Each year, thousands of new chemicals are released in the United States, with very little documentation about potential long-term human health risks (Landrigan et al. 2002). First registered in 1965 for agricultural and pest control purposes, chlorpyrifos (CPF; 0,0-diethyl-0-3,5,6-trichloro-2-pyridyl phosphorothioate) is a broad-spectrum, chlorinated organophosphate (OP) insecticide. Before regulatory action by the U.S. Environmental Protection Agency (EPA) to phase out residential use beginning in 2000, CPF applications were particularly heavy in urban areas, where the exposed populations included pregnant women (Berkowitz et al. 2003; Whyatt et al. 2002, 2003). In a sample of pregnant women in New York City (Perera et al. 2002) detectable levels of CPF were found in 99.7% of personal air samples, 100% of indoor air samples, and 64-70% of blood samples collected from umbilical cord plasma at delivery (Whyatt et al. 2002).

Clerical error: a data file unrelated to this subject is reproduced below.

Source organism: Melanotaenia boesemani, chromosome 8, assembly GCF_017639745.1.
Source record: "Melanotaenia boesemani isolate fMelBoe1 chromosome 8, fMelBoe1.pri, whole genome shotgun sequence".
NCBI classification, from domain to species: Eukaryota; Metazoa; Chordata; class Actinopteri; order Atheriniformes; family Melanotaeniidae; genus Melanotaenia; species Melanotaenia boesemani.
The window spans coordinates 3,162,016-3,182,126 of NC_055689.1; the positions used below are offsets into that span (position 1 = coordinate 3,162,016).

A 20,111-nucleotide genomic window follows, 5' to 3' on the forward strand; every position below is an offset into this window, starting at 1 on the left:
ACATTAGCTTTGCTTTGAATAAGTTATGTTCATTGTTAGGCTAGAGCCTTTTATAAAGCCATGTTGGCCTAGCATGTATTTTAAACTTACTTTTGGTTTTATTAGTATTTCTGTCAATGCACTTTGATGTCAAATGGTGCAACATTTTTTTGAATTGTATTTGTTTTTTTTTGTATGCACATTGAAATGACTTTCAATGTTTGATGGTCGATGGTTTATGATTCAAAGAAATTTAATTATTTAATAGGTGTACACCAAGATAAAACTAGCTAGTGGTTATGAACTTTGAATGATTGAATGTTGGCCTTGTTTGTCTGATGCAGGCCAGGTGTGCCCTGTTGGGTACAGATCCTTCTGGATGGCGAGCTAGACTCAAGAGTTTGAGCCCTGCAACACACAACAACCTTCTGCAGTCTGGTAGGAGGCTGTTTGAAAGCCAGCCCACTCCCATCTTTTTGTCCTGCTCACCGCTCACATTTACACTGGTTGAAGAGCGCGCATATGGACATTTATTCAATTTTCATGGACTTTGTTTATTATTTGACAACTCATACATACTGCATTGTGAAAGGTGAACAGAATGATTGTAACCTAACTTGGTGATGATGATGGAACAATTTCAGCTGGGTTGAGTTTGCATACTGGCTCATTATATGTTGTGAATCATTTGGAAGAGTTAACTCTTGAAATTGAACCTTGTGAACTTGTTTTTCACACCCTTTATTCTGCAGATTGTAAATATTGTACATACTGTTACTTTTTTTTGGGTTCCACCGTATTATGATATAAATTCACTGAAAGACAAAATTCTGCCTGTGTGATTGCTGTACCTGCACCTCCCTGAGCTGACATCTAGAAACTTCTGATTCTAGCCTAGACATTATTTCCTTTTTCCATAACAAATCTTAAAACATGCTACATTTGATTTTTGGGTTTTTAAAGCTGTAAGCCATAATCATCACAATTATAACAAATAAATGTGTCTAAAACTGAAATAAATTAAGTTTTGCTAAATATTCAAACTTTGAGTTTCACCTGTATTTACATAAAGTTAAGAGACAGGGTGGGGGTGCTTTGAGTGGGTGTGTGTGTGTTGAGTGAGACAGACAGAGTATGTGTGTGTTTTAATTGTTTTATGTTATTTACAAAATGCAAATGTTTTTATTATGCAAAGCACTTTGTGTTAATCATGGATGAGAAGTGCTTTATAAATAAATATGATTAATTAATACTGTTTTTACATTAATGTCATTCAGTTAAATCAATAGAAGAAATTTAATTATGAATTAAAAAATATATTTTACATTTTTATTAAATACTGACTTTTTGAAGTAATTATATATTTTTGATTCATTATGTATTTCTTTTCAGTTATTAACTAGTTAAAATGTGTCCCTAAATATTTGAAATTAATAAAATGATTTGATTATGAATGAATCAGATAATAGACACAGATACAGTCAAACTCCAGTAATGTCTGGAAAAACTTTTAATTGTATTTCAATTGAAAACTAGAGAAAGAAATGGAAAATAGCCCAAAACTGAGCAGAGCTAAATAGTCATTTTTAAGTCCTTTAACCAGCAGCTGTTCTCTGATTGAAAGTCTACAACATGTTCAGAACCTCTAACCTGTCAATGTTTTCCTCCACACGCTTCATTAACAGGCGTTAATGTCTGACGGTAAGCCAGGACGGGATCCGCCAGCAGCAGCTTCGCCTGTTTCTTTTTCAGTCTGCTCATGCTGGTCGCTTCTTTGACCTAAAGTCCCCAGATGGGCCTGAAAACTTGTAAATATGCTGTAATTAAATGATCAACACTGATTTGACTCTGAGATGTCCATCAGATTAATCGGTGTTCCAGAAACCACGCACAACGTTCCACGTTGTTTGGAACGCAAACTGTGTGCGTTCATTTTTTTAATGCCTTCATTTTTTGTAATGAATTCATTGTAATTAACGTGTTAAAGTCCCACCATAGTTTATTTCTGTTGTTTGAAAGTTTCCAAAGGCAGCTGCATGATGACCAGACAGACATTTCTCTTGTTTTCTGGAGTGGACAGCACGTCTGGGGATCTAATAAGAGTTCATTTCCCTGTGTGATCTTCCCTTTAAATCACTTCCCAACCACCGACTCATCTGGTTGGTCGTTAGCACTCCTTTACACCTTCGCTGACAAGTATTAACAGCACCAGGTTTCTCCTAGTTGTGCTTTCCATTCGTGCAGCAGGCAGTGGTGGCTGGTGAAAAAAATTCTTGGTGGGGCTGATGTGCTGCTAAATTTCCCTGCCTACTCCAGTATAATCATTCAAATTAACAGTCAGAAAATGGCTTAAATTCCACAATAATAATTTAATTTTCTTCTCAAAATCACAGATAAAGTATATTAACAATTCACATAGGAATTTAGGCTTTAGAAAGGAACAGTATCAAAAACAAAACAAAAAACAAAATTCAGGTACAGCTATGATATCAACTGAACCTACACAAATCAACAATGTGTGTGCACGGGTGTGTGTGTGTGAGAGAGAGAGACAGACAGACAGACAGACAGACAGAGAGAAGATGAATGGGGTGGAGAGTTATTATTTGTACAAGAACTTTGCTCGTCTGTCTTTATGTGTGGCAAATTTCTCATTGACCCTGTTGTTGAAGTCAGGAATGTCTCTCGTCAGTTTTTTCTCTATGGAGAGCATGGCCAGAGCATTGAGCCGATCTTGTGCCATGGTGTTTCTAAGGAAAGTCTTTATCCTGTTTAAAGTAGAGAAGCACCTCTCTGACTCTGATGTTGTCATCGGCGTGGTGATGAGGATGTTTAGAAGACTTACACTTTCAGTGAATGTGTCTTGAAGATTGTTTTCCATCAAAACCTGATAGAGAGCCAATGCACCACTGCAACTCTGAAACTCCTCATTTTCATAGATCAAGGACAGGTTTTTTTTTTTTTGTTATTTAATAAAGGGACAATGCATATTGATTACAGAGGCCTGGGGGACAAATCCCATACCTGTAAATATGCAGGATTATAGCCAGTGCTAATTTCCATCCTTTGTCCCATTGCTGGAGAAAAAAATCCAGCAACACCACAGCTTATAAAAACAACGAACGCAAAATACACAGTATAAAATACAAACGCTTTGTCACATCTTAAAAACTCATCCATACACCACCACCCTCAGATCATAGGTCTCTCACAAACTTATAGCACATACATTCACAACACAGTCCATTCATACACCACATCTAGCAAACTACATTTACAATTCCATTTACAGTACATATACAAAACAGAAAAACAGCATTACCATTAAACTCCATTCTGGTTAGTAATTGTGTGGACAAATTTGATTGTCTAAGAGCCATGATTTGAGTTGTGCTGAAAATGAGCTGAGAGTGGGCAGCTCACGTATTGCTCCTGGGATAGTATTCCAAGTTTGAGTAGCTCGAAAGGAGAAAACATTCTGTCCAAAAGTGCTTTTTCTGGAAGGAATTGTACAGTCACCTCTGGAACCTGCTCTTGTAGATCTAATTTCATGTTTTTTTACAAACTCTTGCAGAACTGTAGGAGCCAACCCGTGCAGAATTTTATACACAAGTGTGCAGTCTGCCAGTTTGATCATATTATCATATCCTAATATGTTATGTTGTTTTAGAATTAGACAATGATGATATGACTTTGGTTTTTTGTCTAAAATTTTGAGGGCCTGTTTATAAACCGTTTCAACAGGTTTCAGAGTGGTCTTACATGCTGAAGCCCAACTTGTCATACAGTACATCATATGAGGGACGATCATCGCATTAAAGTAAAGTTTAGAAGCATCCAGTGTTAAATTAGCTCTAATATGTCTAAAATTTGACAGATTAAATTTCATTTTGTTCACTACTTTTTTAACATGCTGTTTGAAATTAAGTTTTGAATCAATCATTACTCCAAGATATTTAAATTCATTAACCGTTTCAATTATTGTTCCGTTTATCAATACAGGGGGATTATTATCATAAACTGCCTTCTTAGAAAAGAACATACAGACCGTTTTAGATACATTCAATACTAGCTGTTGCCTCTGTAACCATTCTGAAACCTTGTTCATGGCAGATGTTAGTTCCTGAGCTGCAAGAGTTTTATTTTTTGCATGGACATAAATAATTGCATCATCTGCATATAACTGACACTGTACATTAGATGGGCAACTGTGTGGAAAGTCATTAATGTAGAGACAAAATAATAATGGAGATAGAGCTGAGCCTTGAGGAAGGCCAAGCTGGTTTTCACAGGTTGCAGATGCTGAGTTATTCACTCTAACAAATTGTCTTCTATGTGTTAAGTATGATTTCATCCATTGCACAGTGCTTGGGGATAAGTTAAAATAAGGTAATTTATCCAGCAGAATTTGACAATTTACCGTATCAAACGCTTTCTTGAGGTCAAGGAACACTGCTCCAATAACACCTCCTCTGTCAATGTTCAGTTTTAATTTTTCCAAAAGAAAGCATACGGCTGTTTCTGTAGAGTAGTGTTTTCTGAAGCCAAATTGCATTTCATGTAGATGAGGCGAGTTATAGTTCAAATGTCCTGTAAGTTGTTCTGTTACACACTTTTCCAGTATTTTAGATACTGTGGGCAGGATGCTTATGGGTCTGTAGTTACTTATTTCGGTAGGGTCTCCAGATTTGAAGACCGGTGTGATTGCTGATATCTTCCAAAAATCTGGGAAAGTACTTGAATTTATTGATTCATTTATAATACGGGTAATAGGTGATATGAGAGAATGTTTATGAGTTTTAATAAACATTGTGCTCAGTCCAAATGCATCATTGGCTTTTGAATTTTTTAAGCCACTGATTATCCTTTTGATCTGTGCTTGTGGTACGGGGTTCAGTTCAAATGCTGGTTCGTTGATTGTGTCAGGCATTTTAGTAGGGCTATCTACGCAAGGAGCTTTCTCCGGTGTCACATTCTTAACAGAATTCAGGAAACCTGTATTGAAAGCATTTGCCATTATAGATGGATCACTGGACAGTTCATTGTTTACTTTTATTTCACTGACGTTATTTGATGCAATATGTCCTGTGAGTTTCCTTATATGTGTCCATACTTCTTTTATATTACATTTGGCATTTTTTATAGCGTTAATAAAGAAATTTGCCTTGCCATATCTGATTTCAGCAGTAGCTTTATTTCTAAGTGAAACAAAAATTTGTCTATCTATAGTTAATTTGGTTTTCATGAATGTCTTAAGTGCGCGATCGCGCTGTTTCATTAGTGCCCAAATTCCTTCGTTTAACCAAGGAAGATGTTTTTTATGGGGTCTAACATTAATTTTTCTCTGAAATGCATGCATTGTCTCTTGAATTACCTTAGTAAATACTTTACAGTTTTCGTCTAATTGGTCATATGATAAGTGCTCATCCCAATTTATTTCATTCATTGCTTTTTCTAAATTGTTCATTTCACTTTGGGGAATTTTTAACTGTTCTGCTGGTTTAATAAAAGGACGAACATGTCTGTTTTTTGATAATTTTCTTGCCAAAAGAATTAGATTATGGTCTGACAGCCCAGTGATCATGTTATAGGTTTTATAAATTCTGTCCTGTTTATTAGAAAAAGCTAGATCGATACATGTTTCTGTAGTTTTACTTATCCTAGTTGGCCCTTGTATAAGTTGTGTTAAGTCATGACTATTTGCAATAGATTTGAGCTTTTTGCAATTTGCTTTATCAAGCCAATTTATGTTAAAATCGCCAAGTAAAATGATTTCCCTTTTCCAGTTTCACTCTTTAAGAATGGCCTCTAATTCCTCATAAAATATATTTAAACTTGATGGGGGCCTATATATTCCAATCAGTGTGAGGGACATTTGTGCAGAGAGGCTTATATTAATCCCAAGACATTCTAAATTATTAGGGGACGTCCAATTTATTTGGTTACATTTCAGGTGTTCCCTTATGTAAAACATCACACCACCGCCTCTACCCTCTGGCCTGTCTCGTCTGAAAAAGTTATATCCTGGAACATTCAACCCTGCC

|Title of host publication||Everyday Environmental Toxins|
|Subtitle of host publication||Childrens Exposure Risks|
|Publisher||Apple Academic Press|
|Number of pages||19|
|State||Published - 1 Jan 2015|